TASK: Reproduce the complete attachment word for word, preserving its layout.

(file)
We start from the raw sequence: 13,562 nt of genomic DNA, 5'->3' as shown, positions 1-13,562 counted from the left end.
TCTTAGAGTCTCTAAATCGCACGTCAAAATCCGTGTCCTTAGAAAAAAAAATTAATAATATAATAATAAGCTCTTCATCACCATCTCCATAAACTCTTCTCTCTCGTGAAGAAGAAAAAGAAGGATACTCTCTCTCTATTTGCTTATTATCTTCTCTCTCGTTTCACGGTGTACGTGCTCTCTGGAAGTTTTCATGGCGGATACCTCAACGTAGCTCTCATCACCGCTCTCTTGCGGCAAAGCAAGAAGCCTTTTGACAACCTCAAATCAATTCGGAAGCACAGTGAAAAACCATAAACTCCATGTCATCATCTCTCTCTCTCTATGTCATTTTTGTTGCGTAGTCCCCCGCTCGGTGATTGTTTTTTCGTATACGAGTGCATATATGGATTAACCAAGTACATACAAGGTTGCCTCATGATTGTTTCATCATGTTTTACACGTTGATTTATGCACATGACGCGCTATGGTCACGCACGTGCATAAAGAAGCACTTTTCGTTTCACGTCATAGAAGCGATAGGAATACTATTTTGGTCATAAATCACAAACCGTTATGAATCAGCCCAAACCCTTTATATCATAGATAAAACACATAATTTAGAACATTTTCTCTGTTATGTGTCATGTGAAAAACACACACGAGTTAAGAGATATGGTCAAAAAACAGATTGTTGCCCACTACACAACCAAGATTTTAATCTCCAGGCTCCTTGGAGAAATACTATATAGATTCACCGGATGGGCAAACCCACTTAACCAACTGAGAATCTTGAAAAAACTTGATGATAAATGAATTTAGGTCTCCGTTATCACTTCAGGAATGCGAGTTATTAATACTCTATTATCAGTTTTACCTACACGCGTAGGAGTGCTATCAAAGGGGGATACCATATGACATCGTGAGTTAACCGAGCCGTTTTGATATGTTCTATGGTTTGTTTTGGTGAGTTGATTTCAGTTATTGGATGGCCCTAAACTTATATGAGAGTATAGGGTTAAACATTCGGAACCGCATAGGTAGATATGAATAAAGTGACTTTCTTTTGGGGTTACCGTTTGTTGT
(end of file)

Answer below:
We start from the raw sequence: 13,562 nt of genomic DNA, 5'->3' as shown, positions 1-13,562 counted from the left end.
TCTTAGAGTCTCTAAATCGCACGTCAAAATCCGTGTCCTTAGAAAAAAAAATTAATAATATAATAATAAGCTCTTCATCACCATCTCCATAAACTCTTCTCTCTCGTGAAGAAGAAAAAGAAGGATACTCTCTCTCTATTTGCTTATTATCTTCTCTCTCGTTTCACGGTGTACGTGCTCTCTGGAAGTTTTCATGGCGGATACCTCAACGTAGCTCTCATCACCGCTCTCTTGCGGCAAAGCAAGAAGCCTTTTGACAACCTCAAATCAATTCGGAAGCACAGTGAAAAACCATAAACTCCATGTCATCATCTCTCTCTCTCTATGTCATTTTTGTTGCGTAGTCCCCCGCTCGGTGATTGTTTTTTCGTATACGAGTGCATATATGGATTAACCAAGTACATACAAGGTTGCCTCATGATTGTTTCATCATGTTTTACACGTTGATTTATGCACATGACGCGCTATGGTCACGCACGTGCATAAAGAAGCACTTTTCGTTTCACGTCATAGAAGCGATAGGAATACTATTTTGGTCATAAATCACAAACCGTTATGAATCAGCCCAAACCCTTTATATCATAGATAAAACACATAATTTAGAACATTTTCTCTGTTATGTGTCATGTGAAAAACACACACGAGTTAAGAGATATGGTCAAAAAACAGATTGTTGCCCACTACACAACCAAGATTTTAATCTCCAGGCTCCTTGGAGAAATACTATATAGATTCACCGGATGGGCAAACCCACTTAACCAACTGAGAATCTTGAAAAAACTTGATGATAAATGAATTTAGGTCTCCGTTATCACTTCAGGAATGCGAGTTATTAATACTCTATTATCAGTTTTACCTACACGCGTAGGAGTGCTATCAAAGGGGGATACCATATGACATCGTGAGTTAACCGAGCCGTTTTGATATGTTCTATGGTTTGTTTTGGTGAGTTGATTTCAGTTATTGGATGGCCCTAAACTTATATGAGAGTATAGGGTTAAACATTCGGAACCGCATAGGTAGATATGAATAAAGTGACTTTCTTTTGGGGTTACCGTTTGTTGT